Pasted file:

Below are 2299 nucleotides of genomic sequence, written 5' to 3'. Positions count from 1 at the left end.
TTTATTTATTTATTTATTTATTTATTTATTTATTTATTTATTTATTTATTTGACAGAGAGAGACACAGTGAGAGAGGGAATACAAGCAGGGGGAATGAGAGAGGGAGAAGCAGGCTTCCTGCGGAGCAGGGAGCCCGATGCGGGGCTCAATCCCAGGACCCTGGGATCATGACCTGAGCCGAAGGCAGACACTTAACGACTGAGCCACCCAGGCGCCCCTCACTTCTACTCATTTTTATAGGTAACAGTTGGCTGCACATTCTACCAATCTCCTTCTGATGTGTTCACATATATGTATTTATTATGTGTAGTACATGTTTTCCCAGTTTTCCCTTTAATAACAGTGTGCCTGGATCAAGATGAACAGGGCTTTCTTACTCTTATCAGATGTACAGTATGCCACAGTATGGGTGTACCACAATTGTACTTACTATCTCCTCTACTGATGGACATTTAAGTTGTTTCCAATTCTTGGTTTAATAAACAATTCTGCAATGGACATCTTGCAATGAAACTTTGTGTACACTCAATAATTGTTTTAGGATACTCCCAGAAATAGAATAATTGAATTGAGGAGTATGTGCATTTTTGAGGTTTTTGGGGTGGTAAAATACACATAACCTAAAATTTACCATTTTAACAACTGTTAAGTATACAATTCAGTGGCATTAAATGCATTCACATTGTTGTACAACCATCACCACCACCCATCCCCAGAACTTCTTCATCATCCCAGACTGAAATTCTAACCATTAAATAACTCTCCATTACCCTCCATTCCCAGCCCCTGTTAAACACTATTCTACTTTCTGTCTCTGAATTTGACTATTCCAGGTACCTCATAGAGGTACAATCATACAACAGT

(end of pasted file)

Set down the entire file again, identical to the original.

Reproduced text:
Below are 2299 nucleotides of genomic sequence, written 5' to 3'. Positions count from 1 at the left end.
TTTATTTATTTATTTATTTATTTATTTATTTATTTATTTATTTATTTATTTGACAGAGAGAGACACAGTGAGAGAGGGAATACAAGCAGGGGGAATGAGAGAGGGAGAAGCAGGCTTCCTGCGGAGCAGGGAGCCCGATGCGGGGCTCAATCCCAGGACCCTGGGATCATGACCTGAGCCGAAGGCAGACACTTAACGACTGAGCCACCCAGGCGCCCCTCACTTCTACTCATTTTTATAGGTAACAGTTGGCTGCACATTCTACCAATCTCCTTCTGATGTGTTCACATATATGTATTTATTATGTGTAGTACATGTTTTCCCAGTTTTCCCTTTAATAACAGTGTGCCTGGATCAAGATGAACAGGGCTTTCTTACTCTTATCAGATGTACAGTATGCCACAGTATGGGTGTACCACAATTGTACTTACTATCTCCTCTACTGATGGACATTTAAGTTGTTTCCAATTCTTGGTTTAATAAACAATTCTGCAATGGACATCTTGCAATGAAACTTTGTGTACACTCAATAATTGTTTTAGGATACTCCCAGAAATAGAATAATTGAATTGAGGAGTATGTGCATTTTTGAGGTTTTTGGGGTGGTAAAATACACATAACCTAAAATTTACCATTTTAACAACTGTTAAGTATACAATTCAGTGGCATTAAATGCATTCACATTGTTGTACAACCATCACCACCACCCATCCCCAGAACTTCTTCATCATCCCAGACTGAAATTCTAACCATTAAATAACTCTCCATTACCCTCCATTCCCAGCCCCTGTTAAACACTATTCTACTTTCTGTCTCTGAATTTGACTATTCCAGGTACCTCATAGAGGTACAATCATACAACAGT